2 or 3 carrots or a handful of baby carrots if you don’t feel like peeling

1-2 cloves of garlic

6 cups of chicken broth (this is what the recipe said but I always use more – 8-10 cups maybe? The farro sucks up the liquid and it turns into stew quickly. You can add water after the 6 cups of broth if you don’t have that much broth laying around.)

A few spoonfuls of tomato paste

A bunch or two of chopped kale (or a bag from TJ’s or Smart and Final. You probably don’t need the whole bag.) Remove the stems if you are feeling ambitious but I don’t bother doing this with the bagged stuff.

1 ½ cups dry Farro (Randomly, I remember this quantity from the original recipe but I find that a lot of bags have 1 ¾- 2 cups of farro so I just put it all in there – perhaps why I always need to add more liquid)

A chunk of parmesan cheese (or some other hard, salty cheese)

Buzz up the onion, carrot, celery and garlic in a food processor until it is super finely chopped or it looks like mush – either is fine. If you have a big food processor, you can buzz all the veggies at once and I am jealous. But you can also use a little countertop processor and buzz each veggie individually (except the garlic – throw that in with one of the others). Watch out for the onion – it will gas you when you open the top of the food processor so look away! In a big stock pot, sauté the veggie mush in olive oil for a few minutes until it smells really good then add a cup of broth and simmer until the broth is almost completely reduced/evaporated. This takes about 5-10 minutes. Stir in the tomato paste and then dump in the kale and farro. Pour in the rest of the broth (you can start with 5 cups and add as necessary) and throw in a chunk of cheese. Let it all simmer for about 30-40 minutes until the farro is soft and the kale is wilty. Garnish with grated parm and a drizzle of olive oil. Yum.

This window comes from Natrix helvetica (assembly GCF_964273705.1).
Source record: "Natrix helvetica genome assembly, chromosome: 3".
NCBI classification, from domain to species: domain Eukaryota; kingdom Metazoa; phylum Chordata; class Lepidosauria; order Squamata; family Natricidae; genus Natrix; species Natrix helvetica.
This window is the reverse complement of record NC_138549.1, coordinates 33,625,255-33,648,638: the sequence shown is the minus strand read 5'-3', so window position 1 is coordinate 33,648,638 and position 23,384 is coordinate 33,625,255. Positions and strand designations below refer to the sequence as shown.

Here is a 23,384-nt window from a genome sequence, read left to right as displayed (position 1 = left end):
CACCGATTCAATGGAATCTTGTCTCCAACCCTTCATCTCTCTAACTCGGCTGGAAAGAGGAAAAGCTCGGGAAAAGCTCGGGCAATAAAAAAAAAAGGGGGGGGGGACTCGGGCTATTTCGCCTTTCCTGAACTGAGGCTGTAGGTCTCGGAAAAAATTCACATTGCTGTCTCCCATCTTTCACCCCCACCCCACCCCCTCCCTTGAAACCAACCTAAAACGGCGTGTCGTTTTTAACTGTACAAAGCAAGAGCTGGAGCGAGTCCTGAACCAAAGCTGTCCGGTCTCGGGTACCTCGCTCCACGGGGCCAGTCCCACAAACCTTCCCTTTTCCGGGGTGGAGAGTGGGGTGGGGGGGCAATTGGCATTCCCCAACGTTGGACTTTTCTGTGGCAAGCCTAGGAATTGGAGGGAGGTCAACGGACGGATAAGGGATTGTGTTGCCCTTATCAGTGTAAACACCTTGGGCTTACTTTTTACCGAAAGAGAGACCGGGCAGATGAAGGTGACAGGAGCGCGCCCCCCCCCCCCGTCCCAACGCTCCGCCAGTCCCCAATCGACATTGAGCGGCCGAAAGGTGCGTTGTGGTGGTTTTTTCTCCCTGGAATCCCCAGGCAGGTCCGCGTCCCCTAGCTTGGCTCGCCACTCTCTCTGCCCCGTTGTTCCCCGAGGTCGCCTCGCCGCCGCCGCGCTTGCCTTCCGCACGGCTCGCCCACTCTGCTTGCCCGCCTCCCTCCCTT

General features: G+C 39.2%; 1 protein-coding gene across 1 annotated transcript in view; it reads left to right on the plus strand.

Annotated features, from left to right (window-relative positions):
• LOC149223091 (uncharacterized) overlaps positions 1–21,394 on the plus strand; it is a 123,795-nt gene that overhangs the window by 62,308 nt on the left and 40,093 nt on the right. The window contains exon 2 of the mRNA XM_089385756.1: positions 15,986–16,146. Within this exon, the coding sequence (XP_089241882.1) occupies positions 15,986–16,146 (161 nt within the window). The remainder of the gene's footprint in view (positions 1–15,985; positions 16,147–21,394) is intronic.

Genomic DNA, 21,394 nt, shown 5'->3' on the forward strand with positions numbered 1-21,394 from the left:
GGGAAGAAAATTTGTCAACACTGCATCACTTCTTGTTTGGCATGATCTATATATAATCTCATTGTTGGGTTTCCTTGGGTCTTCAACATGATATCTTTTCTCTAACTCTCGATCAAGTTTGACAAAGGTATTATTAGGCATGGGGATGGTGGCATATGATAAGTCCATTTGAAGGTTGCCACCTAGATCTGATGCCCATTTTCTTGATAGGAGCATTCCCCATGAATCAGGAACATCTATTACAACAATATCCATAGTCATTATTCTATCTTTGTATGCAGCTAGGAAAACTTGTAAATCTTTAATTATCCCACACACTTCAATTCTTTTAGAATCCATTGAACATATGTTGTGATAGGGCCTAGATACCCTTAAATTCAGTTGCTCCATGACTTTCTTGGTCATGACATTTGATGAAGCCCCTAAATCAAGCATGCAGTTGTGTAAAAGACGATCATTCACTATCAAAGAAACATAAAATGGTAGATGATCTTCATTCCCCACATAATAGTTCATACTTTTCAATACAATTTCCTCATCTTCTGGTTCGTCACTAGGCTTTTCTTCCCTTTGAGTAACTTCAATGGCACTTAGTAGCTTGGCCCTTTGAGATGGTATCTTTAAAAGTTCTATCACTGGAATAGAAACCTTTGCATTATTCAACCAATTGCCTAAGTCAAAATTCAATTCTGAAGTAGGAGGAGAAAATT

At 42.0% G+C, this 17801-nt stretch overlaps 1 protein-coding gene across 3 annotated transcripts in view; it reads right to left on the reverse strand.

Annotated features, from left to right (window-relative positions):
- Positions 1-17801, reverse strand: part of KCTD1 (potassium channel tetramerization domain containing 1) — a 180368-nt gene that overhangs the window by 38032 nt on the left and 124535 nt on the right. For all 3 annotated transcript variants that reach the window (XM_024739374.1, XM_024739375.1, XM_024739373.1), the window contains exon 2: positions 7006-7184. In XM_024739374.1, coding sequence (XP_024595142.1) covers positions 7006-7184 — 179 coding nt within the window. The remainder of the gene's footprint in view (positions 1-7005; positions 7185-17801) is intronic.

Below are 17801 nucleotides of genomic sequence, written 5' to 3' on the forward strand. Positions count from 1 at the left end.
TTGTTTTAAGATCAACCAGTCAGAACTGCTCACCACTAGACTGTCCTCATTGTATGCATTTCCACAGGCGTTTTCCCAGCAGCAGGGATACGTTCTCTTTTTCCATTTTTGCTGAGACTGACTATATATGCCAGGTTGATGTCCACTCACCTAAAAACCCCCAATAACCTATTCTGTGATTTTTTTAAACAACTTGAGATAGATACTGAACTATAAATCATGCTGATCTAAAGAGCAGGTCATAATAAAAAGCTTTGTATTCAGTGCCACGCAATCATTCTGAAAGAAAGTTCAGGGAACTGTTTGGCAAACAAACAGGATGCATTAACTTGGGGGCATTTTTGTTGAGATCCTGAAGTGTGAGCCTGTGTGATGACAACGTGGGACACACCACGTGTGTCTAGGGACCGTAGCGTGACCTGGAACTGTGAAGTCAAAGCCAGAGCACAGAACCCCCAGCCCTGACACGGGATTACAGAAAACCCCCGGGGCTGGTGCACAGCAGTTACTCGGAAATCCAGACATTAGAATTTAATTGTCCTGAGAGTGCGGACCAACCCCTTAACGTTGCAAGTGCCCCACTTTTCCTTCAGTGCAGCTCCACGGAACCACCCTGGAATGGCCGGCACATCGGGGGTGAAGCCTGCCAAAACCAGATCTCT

winter heart

blossoms1

I miss winter. There I said it. It has technically been spring for a few weeks now but the grey skies and cool temperatures allowed me to remain in denial. It even rained over the weekend. But spring is here now and there is no denying it. And I wish it was still winter. I’m sure this makes me sound like a serial killer or something. I’m not. I promise. And I don’t have anything against spring; I’m just not ready for it.

I’m feeling tender these days. I can’t say why exactly. No reason and every reason at once. Maybe it’s a mix of life events, world events, growing, changing, thinking. I’m feeling contemplative, inward and a touch melancholy. And I kind of like it. Winter is good for this. Winter is like being bundled up in a warm blanket. It’s all cozy scarves and spiced chai tea. I was born in winter. It is my season. I feel protected in winter. In spring, I feel exposed. Spring is like the wee early morning and I am too sleepy to leave my comfy winter bed and face the light of day. It is early and I stumble, bleary eyed, into the too bright kitchen and fumble around for the coffee maker. My limbs are weak and my head is cloudy and I want just 5 more minutes please. Pretty please?

I spend most of my lunch breaks at a café near my office. I sit in the window, headphones on, notebook out, and watch the world go by. Today I ordered creamy mushroom soup and sat in a dark corner, Cocorosie on my ipod. In the winter, this is perfection. But it is a bit off in the spring. On the other side of the window there was a couple sitting at a sidewalk table, basking in the sunshine while eating chicken caesar salads, the very epitome of spring. Everyone is wearing sandals and capris and looking forward to the hot days ahead. But I haven’t had a pedicure in ages, capris make my legs look stumpy, and hot days make my nose bleed. And so, as is often the case, I am out of step.

I was trying to explain this to a very dear, spring loving friend. First, she suggested that my wistful heart could perhaps use a little less Cocorosie. Then she told me that I was the sunniest grey lover she’s ever known and that when she thinks of me, she does not think of grey but rather peach and yellow with a touch of lavender for good measure. I found this interesting. As much as I love grey, I do like peach and sunshine as well. But one can’t live on sun ripened peaches alone. So I am still eating soup while the rest of the world eats peaches and Caesar salads. It is possible that I will fall in step with everyone else soon enough. Possible, but not probable.

What about you? Are you basking in spring?